By Ekta R. Garg
June 5, 2013
Rated: Borrow it
When a young man receives a less-than-desirable assignment in his history class, he doesn’t realize he’s about to embark on a life-altering adventure. He just knows that his new teacher, the series title character, Ms. Wickware, has something to do with it. Author Penny Estelle continues her commitment to reaching young adult readers with historical facts in an accessible way in Ride of a Lifetime, the second book of her series entitled “The Wickware Sagas.”
Jim Abernathy has just enrolled at Langdon Middle School, and he tries to establish from the start that other kids shouldn’t mess with him. When he walks into his new history class, he presents himself as a formidable young man. Ms. Wickware doesn’t bat an eye at his show of bravado, quietly but firmly reassuring him that she won’t tolerate bullying in her classroom. Instead she tries to help him assimilate into the class by turning the subject to the new assignment: every student must choose the name of a historical figure from a box and then do an oral report on that figure.
When Jim draws the name Sybil Ludington, he becomes skeptical. A girl? Once again Ms. Wickware remains undaunted, and Jim steps out of the classroom and into the time of the Revolutionary War. Things really get eerie for Jim when he actually meets Sybil Ludington, but he soon realizes that even girls can play a significant role in their country’s history.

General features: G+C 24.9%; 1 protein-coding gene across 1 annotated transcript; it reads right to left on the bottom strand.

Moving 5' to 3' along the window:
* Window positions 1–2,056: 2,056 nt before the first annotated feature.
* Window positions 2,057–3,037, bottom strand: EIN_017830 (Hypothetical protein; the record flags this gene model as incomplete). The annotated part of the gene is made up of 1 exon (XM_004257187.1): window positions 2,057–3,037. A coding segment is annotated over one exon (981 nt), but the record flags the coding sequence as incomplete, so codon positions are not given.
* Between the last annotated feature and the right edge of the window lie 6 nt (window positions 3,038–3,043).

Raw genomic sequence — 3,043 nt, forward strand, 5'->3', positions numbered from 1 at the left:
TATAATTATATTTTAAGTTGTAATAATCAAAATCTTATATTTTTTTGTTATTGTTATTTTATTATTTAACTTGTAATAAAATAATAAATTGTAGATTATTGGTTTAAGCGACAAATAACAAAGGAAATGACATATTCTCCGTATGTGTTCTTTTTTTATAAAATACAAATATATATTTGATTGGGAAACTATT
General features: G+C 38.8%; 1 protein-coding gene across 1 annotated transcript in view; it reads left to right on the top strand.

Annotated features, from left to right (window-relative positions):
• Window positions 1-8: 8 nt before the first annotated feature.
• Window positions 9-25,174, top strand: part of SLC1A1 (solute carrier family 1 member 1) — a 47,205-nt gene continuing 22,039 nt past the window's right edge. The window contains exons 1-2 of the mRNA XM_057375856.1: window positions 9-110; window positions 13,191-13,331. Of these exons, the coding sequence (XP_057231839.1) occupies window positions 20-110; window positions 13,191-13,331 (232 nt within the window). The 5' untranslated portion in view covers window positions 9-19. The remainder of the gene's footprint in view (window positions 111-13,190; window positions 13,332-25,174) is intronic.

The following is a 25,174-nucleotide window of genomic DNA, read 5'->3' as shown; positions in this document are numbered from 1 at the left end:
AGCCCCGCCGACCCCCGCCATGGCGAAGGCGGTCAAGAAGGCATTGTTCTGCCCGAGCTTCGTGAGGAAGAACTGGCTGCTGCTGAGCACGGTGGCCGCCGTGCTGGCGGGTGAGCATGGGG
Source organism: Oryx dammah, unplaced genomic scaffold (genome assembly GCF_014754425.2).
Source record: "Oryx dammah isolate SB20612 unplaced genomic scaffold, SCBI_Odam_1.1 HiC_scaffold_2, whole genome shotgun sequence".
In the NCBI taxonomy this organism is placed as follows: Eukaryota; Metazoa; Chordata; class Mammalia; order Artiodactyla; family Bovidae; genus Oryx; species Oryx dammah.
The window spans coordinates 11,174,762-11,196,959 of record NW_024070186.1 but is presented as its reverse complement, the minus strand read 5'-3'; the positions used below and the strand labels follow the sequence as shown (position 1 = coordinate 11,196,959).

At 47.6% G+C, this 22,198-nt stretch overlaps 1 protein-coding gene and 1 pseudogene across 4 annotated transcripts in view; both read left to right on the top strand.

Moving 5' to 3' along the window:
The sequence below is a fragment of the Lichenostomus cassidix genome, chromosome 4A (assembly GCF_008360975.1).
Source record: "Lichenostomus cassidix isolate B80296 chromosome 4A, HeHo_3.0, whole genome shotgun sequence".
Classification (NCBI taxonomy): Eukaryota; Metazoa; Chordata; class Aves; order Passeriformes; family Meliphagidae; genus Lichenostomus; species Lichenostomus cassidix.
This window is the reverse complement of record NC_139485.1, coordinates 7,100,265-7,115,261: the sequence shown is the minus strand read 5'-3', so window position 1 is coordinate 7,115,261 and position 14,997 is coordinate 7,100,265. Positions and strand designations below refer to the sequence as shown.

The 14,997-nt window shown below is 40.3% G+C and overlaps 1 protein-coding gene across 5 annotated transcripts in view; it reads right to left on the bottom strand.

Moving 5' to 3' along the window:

Author Estelle uses her experience in the school system to write a book right at eye level for middle grade readers. Her commendable efforts in wanting to introduce lesser-known historical figures will encourage teachers who use the books in “The Wickware Sagas” in the classroom. Everyone knows about Paul Revere, but other people—like Ludington, who rode twice the distance Revere did for a similar task—also made substantial contributions in helping our country become what it is, and Estelle clearly has a strong desire to share the histories of those people with younger readers.
While the beginning of the book may feel rushed—readers will feel Estelle’s love for her subject matter and her excitement to dive into it—the spirit of the book and the series is in the right place. Estelle could have spent a little more time establishing Jim’s character and how uncomfortable he feels in a new school, but she makes up for this minor oversight with the meat of the story.
I highly recommend Estelle’s Ride of a Lifetime as well as the first book in the series, Billy Cooper’s Awesome Nightmare.
What the ratings mean:
Bookmark it!–Read this book and then buy it and add it to to your own collection. It’s definitely worth it!
Borrow it–Check this one out from the library; it’s a worthy read, but think twice before spending your hard-earned money on it.
Bypass it–Free time is precious. Don’t spend it on this book!